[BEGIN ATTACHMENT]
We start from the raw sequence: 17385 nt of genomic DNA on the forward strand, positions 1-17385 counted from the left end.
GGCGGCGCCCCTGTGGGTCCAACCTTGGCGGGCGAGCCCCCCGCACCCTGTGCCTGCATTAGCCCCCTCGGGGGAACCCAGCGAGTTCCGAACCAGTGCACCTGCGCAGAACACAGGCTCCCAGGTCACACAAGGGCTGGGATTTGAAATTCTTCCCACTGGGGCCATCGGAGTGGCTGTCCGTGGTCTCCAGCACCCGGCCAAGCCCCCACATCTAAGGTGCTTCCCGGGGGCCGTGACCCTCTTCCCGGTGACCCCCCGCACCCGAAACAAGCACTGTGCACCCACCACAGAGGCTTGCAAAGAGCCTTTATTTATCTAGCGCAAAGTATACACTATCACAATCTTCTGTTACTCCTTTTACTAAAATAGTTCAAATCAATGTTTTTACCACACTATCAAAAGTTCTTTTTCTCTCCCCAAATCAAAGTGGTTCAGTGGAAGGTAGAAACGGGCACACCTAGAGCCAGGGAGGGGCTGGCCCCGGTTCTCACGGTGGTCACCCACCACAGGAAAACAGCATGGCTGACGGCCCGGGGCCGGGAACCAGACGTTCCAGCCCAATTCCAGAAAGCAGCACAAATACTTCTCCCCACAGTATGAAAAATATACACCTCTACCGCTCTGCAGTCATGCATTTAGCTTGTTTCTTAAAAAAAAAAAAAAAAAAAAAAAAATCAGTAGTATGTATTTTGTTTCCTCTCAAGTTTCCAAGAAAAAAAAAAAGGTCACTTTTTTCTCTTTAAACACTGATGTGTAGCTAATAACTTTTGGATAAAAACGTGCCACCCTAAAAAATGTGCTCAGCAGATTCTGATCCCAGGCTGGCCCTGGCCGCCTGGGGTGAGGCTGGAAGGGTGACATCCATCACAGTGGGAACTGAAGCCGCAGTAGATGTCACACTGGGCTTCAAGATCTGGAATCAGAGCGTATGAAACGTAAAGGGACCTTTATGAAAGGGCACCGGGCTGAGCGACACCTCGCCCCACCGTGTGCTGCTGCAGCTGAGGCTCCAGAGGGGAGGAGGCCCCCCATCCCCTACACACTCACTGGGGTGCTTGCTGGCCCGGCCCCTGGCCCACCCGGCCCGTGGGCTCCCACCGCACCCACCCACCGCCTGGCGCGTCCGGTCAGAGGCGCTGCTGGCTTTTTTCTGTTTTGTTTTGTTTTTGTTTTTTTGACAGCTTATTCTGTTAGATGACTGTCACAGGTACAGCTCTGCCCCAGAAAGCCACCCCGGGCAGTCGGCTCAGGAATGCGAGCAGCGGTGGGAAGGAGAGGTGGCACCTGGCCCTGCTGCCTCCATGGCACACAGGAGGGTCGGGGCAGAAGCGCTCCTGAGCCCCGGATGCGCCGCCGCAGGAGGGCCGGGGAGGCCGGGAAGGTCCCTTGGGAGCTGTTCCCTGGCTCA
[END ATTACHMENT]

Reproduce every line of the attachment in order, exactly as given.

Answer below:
We start from the raw sequence: 17385 nt of genomic DNA on the forward strand, positions 1-17385 counted from the left end.
GGCGGCGCCCCTGTGGGTCCAACCTTGGCGGGCGAGCCCCCCGCACCCTGTGCCTGCATTAGCCCCCTCGGGGGAACCCAGCGAGTTCCGAACCAGTGCACCTGCGCAGAACACAGGCTCCCAGGTCACACAAGGGCTGGGATTTGAAATTCTTCCCACTGGGGCCATCGGAGTGGCTGTCCGTGGTCTCCAGCACCCGGCCAAGCCCCCACATCTAAGGTGCTTCCCGGGGGCCGTGACCCTCTTCCCGGTGACCCCCCGCACCCGAAACAAGCACTGTGCACCCACCACAGAGGCTTGCAAAGAGCCTTTATTTATCTAGCGCAAAGTATACACTATCACAATCTTCTGTTACTCCTTTTACTAAAATAGTTCAAATCAATGTTTTTACCACACTATCAAAAGTTCTTTTTCTCTCCCCAAATCAAAGTGGTTCAGTGGAAGGTAGAAACGGGCACACCTAGAGCCAGGGAGGGGCTGGCCCCGGTTCTCACGGTGGTCACCCACCACAGGAAAACAGCATGGCTGACGGCCCGGGGCCGGGAACCAGACGTTCCAGCCCAATTCCAGAAAGCAGCACAAATACTTCTCCCCACAGTATGAAAAATATACACCTCTACCGCTCTGCAGTCATGCATTTAGCTTGTTTCTTAAAAAAAAAAAAAAAAAAAAAAAAATCAGTAGTATGTATTTTGTTTCCTCTCAAGTTTCCAAGAAAAAAAAAAAGGTCACTTTTTTCTCTTTAAACACTGATGTGTAGCTAATAACTTTTGGATAAAAACGTGCCACCCTAAAAAATGTGCTCAGCAGATTCTGATCCCAGGCTGGCCCTGGCCGCCTGGGGTGAGGCTGGAAGGGTGACATCCATCACAGTGGGAACTGAAGCCGCAGTAGATGTCACACTGGGCTTCAAGATCTGGAATCAGAGCGTATGAAACGTAAAGGGACCTTTATGAAAGGGCACCGGGCTGAGCGACACCTCGCCCCACCGTGTGCTGCTGCAGCTGAGGCTCCAGAGGGGAGGAGGCCCCCCATCCCCTACACACTCACTGGGGTGCTTGCTGGCCCGGCCCCTGGCCCACCCGGCCCGTGGGCTCCCACCGCACCCACCCACCGCCTGGCGCGTCCGGTCAGAGGCGCTGCTGGCTTTTTTCTGTTTTGTTTTGTTTTTGTTTTTTTGACAGCTTATTCTGTTAGATGACTGTCACAGGTACAGCTCTGCCCCAGAAAGCCACCCCGGGCAGTCGGCTCAGGAATGCGAGCAGCGGTGGGAAGGAGAGGTGGCACCTGGCCCTGCTGCCTCCATGGCACACAGGAGGGTCGGGGCAGAAGCGCTCCTGAGCCCCGGATGCGCCGCCGCAGGAGGGCCGGGGAGGCCGGGAAGGTCCCTTGGGAGCTGTTCCCTGGCTCA